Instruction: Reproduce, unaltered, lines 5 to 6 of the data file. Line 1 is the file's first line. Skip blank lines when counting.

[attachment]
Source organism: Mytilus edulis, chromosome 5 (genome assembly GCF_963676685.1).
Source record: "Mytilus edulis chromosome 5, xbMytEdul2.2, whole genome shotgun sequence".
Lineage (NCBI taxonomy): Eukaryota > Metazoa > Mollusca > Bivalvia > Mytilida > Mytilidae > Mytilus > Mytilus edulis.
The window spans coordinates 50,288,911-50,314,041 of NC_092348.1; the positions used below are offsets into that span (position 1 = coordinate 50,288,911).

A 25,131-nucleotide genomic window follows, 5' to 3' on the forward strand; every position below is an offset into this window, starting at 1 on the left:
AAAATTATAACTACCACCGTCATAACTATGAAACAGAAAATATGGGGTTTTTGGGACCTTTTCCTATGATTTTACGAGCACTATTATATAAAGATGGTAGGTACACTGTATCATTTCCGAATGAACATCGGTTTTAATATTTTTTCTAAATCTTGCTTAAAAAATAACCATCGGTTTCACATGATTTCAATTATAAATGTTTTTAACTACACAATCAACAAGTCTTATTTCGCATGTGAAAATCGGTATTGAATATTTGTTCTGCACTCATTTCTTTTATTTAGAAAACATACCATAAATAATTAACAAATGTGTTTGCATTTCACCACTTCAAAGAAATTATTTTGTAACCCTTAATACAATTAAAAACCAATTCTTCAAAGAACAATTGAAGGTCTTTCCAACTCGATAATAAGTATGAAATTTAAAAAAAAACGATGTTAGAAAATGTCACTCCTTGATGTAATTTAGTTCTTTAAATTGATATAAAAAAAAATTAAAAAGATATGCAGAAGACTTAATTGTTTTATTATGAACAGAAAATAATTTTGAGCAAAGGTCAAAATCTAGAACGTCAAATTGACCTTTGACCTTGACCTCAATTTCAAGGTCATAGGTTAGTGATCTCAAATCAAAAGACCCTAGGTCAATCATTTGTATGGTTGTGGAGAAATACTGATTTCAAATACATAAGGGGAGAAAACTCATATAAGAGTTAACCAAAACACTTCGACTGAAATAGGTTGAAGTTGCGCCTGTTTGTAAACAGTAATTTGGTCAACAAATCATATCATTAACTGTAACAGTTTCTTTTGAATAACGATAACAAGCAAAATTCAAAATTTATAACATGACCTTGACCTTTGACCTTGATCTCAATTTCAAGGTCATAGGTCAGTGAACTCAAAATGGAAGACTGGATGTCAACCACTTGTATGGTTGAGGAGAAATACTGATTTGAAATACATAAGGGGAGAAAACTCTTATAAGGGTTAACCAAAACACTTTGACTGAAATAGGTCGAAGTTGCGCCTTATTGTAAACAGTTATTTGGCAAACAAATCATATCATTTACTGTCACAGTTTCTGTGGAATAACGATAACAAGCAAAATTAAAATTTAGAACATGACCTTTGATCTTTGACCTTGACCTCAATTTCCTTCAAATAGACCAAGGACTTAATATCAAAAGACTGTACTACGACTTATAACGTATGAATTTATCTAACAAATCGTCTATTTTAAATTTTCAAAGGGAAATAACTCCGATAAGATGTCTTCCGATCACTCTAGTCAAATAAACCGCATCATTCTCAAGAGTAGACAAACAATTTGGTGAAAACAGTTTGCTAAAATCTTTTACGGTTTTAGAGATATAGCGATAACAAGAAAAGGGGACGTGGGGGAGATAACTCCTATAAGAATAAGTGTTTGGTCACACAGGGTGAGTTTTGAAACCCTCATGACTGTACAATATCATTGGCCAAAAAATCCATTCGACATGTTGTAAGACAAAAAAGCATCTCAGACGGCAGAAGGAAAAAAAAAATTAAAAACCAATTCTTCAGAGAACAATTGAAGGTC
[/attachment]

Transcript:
A 25,131-nucleotide genomic window follows, 5' to 3' on the forward strand; every position below is an offset into this window, starting at 1 on the left:
AAAATTATAACTACCACCGTCATAACTATGAAACAGAAAATATGGGGTTTTTGGGACCTTTTCCTATGATTTTACGAGCACTATTATATAAAGATGGTAGGTACACTGTATCATTTCCGAATGAACATCGGTTTTAATATTTTTTCTAAATCTTGCTTAAAAAATAACCATCGGTTTCACATGATTTCAATTATAAATGTTTTTAACTACACAATCAACAAGTCTTATTTCGCATGTGAAAATCGGTATTGAATATTTGTTCTGCACTCATTTCTTTTATTTAGAAAACATACCATAAATAATTAACAAATGTGTTTGCATTTCACCACTTCAAAGAAATTATTTTGTAACCCTTAATACAATTAAAAACCAATTCTTCAAAGAACAATTGAAGGTCTTTCCAACTCGATAATAAGTATGAAATTTAAAAAAAAACGATGTTAGAAAATGTCACTCCTTGATGTAATTTAGTTCTTTAAATTGATATAAAAAAAAATTAAAAAGATATGCAGAAGACTTAATTGTTTTATTATGAACAGAAAATAATTTTGAGCAAAGGTCAAAATCTAGAACGTCAAATTGACCTTTGACCTTGACCTCAATTTCAAGGTCATAGGTTAGTGATCTCAAATCAAAAGACCCTAGGTCAATCATTTGTATGGTTGTGGAGAAATACTGATTTCAAATACATAAGGGGAGAAAACTCATATAAGAGTTAACCAAAACACTTCGACTGAAATAGGTTGAAGTTGCGCCTGTTTGTAAACAGTAATTTGGTCAACAAATCATATCATTAACTGTAACAGTTTCTTTTGAATAACGATAACAAGCAAAATTCAAAATTTATAACATGACCTTGACCTTTGACCTTGATCTCAATTTCAAGGTCATAGGTCAGTGAACTCAAAATGGAAGACTGGATGTCAACCACTTGTATGGTTGAGGAGAAATACTGATTTGAAATACATAAGGGGAGAAAACTCTTATAAGGGTTAACCAAAACACTTTGACTGAAATAGGTCGAAGTTGCGCCTTATTGTAAACAGTTATTTGGCAAACAAATCATATCATTTACTGTCACAGTTTCTGTGGAATAACGATAACAAGCAAAATTAAAATTTAGAACATGACCTTTGATCTTTGACCTTGACCTCAATTTCCTTCAAATAGACCAAGGACTTAATATCAAAAGACTGTACTACGACTTATAACGTATGAATTTATCTAACAAATCGTCTATTTTAAATTTTCAAAGGGAAATAACTCCGATAAGATGTCTTCCGATCACTCTAGTCAAATAAACCGCATCATTCTCAAGAGTAGACAAACAATTTGGTGAAAACAGTTTGCTAAAATCTTTTACGGTTTTAGAGATATAGCGATAACAAGAAAAGGGGACGTGGGGGAGATAACTCCTATAAGAATAAGTGTTTGGTCACACAGGGTGAGTTTTGAAACCCTCATGACTGTACAATATCATTGGCCAAAAAATCCATTCGACATGTTGTAAGACAAAAAAGCATCTCAGACGGCAGAAGGAAAAAAAAAATTAAAAACCAATTCTTCAGAGAACAATTGAAGGTC